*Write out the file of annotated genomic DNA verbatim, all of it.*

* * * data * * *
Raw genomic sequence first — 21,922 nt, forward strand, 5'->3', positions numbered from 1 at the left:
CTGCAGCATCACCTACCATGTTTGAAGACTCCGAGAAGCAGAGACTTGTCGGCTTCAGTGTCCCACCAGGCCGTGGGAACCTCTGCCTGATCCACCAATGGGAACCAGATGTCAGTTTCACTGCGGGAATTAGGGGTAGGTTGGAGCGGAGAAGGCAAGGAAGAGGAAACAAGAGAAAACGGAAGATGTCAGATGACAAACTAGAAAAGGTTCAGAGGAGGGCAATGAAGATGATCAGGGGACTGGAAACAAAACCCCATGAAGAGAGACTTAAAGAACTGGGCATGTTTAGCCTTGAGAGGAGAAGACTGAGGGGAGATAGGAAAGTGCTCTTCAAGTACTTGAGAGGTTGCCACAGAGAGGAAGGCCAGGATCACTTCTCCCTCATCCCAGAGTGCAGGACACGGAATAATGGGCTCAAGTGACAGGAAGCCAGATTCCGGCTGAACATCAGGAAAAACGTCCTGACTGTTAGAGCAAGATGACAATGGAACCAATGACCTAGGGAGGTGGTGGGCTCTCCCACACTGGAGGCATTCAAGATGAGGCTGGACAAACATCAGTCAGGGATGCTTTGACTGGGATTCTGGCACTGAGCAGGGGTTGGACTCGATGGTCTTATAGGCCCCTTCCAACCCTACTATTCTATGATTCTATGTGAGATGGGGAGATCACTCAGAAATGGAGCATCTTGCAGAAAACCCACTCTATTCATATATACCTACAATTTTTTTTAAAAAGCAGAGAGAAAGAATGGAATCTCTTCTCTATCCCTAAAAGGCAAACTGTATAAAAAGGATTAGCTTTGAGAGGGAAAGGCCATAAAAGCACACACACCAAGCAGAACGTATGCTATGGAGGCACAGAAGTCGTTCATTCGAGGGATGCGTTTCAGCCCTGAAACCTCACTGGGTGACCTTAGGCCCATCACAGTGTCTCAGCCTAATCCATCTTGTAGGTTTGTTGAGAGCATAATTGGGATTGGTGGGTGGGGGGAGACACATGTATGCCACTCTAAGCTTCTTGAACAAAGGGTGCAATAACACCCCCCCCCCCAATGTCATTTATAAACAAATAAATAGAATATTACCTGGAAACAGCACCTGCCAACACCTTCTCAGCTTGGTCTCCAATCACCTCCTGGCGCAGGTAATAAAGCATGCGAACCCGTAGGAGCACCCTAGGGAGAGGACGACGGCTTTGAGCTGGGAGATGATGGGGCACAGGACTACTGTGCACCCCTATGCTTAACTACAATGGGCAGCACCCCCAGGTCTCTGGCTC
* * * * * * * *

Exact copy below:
Raw genomic sequence first — 21,922 nt, forward strand, 5'->3', positions numbered from 1 at the left:
CTGCAGCATCACCTACCATGTTTGAAGACTCCGAGAAGCAGAGACTTGTCGGCTTCAGTGTCCCACCAGGCCGTGGGAACCTCTGCCTGATCCACCAATGGGAACCAGATGTCAGTTTCACTGCGGGAATTAGGGGTAGGTTGGAGCGGAGAAGGCAAGGAAGAGGAAACAAGAGAAAACGGAAGATGTCAGATGACAAACTAGAAAAGGTTCAGAGGAGGGCAATGAAGATGATCAGGGGACTGGAAACAAAACCCCATGAAGAGAGACTTAAAGAACTGGGCATGTTTAGCCTTGAGAGGAGAAGACTGAGGGGAGATAGGAAAGTGCTCTTCAAGTACTTGAGAGGTTGCCACAGAGAGGAAGGCCAGGATCACTTCTCCCTCATCCCAGAGTGCAGGACACGGAATAATGGGCTCAAGTGACAGGAAGCCAGATTCCGGCTGAACATCAGGAAAAACGTCCTGACTGTTAGAGCAAGATGACAATGGAACCAATGACCTAGGGAGGTGGTGGGCTCTCCCACACTGGAGGCATTCAAGATGAGGCTGGACAAACATCAGTCAGGGATGCTTTGACTGGGATTCTGGCACTGAGCAGGGGTTGGACTCGATGGTCTTATAGGCCCCTTCCAACCCTACTATTCTATGATTCTATGTGAGATGGGGAGATCACTCAGAAATGGAGCATCTTGCAGAAAACCCACTCTATTCATATATACCTACAATTTTTTTTAAAAAGCAGAGAGAAAGAATGGAATCTCTTCTCTATCCCTAAAAGGCAAACTGTATAAAAAGGATTAGCTTTGAGAGGGAAAGGCCATAAAAGCACACACACCAAGCAGAACGTATGCTATGGAGGCACAGAAGTCGTTCATTCGAGGGATGCGTTTCAGCCCTGAAACCTCACTGGGTGACCTTAGGCCCATCACAGTGTCTCAGCCTAATCCATCTTGTAGGTTTGTTGAGAGCATAATTGGGATTGGTGGGTGGGGGGAGACACATGTATGCCACTCTAAGCTTCTTGAACAAAGGGTGCAATAACACCCCCCCCCCCAATGTCATTTATAAACAAATAAATAGAATATTACCTGGAAACAGCACCTGCCAACACCTTCTCAGCTTGGTCTCCAATCACCTCCTGGCGCAGGTAATAAAGCATGCGAACCCGTAGGAGCACCCTAGGGAGAGGACGACGGCTTTGAGCTGGGAGATGATGGGGCACAGGACTACTGTGCACCCCTATGCTTAACTACAATGGGCAGCACCCCCAGGTCTCTGGCTC